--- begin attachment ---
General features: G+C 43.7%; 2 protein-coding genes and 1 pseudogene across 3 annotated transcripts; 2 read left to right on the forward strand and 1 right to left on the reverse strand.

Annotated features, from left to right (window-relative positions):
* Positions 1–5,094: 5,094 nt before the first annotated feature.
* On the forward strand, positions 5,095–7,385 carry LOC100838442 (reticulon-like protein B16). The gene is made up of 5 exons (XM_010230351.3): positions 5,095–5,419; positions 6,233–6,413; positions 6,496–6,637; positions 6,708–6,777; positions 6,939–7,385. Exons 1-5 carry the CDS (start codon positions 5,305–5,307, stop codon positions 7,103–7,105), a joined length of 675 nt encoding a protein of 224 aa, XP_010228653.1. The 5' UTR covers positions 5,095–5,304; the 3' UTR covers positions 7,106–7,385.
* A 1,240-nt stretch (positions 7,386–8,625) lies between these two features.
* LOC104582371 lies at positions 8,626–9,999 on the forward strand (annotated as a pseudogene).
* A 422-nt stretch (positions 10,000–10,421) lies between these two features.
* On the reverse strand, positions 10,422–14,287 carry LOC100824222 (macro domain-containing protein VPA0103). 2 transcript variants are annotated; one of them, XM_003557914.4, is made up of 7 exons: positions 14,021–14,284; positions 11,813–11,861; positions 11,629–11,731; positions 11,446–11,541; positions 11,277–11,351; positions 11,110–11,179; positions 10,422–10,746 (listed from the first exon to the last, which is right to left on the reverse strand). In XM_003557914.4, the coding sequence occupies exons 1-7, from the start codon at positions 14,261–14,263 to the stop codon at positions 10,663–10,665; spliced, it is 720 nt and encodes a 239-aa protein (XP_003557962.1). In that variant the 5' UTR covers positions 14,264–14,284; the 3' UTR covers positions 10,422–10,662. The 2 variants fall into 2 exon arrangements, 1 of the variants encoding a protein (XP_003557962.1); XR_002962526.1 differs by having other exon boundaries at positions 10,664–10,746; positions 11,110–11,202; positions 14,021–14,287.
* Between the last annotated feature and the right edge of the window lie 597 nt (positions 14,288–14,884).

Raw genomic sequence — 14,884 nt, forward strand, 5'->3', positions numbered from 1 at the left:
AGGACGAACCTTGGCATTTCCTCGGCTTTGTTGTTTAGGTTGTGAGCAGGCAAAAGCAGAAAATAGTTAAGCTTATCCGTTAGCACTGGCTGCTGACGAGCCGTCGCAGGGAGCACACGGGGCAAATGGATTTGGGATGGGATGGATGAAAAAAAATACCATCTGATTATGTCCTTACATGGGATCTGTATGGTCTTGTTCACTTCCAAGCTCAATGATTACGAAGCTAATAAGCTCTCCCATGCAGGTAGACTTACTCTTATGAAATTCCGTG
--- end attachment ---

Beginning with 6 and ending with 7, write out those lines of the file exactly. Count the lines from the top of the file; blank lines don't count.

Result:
* LOC104582371 lies at positions 8,626–9,999 on the forward strand (annotated as a pseudogene).
* A 422-nt stretch (positions 10,000–10,421) lies between these two features.